WASHINGTON — Federal officials said Tuesday that on Dec. 1 the government would stop paying the hotel bills for as many as 150,000 evacuees from hurricanes Katrina and Rita as they push storm victims to find more stable, and less expensive, housing.
Officials at the Federal Emergency Management Agency acknowledged that evacuees living in storm-damaged Mississippi and Louisiana might have trouble finding alternative housing. But about the best FEMA could offer was the possibility of two-week extensions of the deadline for residents of those two states.
There is a sufficient supply of apartments elsewhere in the nation to house the evacuees, the officials said. But they were unclear how, or whether, the government might help in finding and paying for accommodations.
"There are still too many people living in hotel rooms, and we want to help them get into longer-term homes before the holidays," FEMA acting director R. David Paulison said in a statement. "Across the country, there are readily available, longer-term housing solutions."
FEMA's action is almost certain to sow consternation among both those displaced by the storms and officials in the areas that have taken them in.
In a memo sent Monday to FEMA officials, David Garratt, the agency's acting director of recovery, said that starting Dec. 1 FEMA would no longer reimburse states for new leases to house storm victims. And on March 1, FEMA will stop paying for existing leases that many states cosigned with evacuees, even though many run for a year or more.
The cutoff would hit especially hard in states with the largest numbers of evacuees, such as Texas and Georgia.
In the memo, Garratt said victims might still be eligible for individual assistance, some of which could be used for rent. But it was unclear whether those now in hotels would be provided with individual aid as part of the effort to move them elsewhere.
In a telephone news conference Tuesday, FEMA officials said only that they would work to notify victims of "all available options.''
Under federal law, FEMA can provide disaster-stricken families with up to $26,200 in aid, and the agency recently announced that it would pay out the full sum to about 60,000 households in the worst-hit areas of Mississippi and Louisiana.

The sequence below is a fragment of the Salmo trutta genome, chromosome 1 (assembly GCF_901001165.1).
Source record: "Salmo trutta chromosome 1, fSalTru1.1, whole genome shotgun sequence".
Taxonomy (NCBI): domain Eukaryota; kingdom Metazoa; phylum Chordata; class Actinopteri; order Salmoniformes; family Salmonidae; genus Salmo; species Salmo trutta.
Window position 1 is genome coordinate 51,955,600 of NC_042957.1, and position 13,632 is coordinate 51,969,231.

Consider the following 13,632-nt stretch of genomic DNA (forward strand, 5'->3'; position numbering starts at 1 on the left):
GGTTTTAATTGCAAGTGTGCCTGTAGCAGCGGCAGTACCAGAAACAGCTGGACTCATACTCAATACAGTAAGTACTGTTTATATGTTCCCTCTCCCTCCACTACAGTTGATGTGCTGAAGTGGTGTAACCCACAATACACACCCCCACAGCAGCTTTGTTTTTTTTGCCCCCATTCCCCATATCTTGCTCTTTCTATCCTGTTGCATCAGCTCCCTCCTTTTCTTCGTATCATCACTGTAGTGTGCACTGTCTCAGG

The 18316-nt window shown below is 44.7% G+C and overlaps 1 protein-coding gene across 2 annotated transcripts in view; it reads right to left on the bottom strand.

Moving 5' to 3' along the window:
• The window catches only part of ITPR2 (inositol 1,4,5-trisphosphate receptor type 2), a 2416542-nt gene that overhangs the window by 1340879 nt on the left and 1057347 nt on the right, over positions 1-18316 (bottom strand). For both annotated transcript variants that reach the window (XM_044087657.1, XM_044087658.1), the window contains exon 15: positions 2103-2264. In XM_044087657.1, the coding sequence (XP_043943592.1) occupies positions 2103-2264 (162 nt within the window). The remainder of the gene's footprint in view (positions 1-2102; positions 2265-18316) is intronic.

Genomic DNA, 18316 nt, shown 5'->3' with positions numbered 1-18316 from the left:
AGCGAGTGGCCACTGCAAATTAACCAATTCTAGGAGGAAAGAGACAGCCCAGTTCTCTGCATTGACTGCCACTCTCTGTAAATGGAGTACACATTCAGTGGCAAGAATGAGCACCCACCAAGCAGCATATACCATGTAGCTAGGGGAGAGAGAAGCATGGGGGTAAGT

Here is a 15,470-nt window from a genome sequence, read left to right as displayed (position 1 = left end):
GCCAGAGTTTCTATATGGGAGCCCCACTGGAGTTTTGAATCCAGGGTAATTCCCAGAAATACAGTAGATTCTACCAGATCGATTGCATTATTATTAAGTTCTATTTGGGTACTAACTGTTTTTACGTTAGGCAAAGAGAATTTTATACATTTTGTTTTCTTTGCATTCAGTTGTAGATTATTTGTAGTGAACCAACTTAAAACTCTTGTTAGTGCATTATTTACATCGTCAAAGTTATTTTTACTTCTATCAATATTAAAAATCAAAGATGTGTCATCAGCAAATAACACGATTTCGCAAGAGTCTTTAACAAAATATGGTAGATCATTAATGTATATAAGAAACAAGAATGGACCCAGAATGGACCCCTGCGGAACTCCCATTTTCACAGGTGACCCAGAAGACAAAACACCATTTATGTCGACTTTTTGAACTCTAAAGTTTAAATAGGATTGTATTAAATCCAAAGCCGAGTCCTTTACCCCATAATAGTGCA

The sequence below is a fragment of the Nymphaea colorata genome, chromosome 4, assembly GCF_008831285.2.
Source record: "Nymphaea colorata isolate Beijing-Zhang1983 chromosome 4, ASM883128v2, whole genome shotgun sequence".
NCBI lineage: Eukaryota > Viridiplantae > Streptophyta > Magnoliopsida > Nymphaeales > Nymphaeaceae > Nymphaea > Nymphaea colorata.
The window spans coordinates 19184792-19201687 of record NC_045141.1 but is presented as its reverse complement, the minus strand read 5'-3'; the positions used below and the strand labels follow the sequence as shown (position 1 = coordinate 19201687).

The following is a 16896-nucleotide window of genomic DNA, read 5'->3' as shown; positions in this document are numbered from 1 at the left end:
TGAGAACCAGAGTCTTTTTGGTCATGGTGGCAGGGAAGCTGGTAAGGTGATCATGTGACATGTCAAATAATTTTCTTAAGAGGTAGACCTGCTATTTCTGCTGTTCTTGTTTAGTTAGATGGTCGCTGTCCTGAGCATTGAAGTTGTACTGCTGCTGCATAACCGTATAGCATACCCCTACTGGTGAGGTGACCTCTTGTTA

But it has approved only about $4,500 in aid payments to an additional 450,000 displaced families. The second of those payments, part of a three-month apartment assistance program, is set to expire Dec. 23.
In all, FEMA said it had doled out $1.2 billion in transitional housing assistance to more than 500,000 households. Included in that figure was $274 million for hotel rooms.
Garratt said in his memo that, in addition to no longer paying for hotel rooms and ending reimbursements to states for housing storm victims, FEMA also would end aid for "cruise ships, travel trailers
Officials were unable to clarify late Tuesday whether that meant the agency would terminate its controversial contract for cruise ships and would no longer deliver trailers after that date. The only exception to the March 1 deadline is for "state and local employee camps."
Housing for storm victims has been the flashpoint almost from the outset of the disaster, when televised images of thousands of poor and largely black New Orleans residents crowded into the city's Superdome and convention center outraged the nation. President Bush responded with a promise to empty the mass shelters by mid-October. The pledge set off a scramble by emergency officials, who sent the majority of shelter residents to hotels.
FEMA and the Red Cross were never able to settle on a figure for how many evacuees ended up in hotels, with estimates at the height of the move ranging from 200,000 to 600,000.
A similar confusion permeated FEMA efforts to explain its latest policy shift Tuesday. Garratt, whose memo announced the agency's new housing aid plan, said he did not know how many people would be affected, although he could give an exact count of the number of hotel rooms involved -- 53,894.
Garratt offered an indirect gauge of the dimensions of the housing problem in hard-hit Mississippi and Louisiana. He said the two states needed 139,000 trailers and mobile homes to house displaced people, but so far had received 36,300.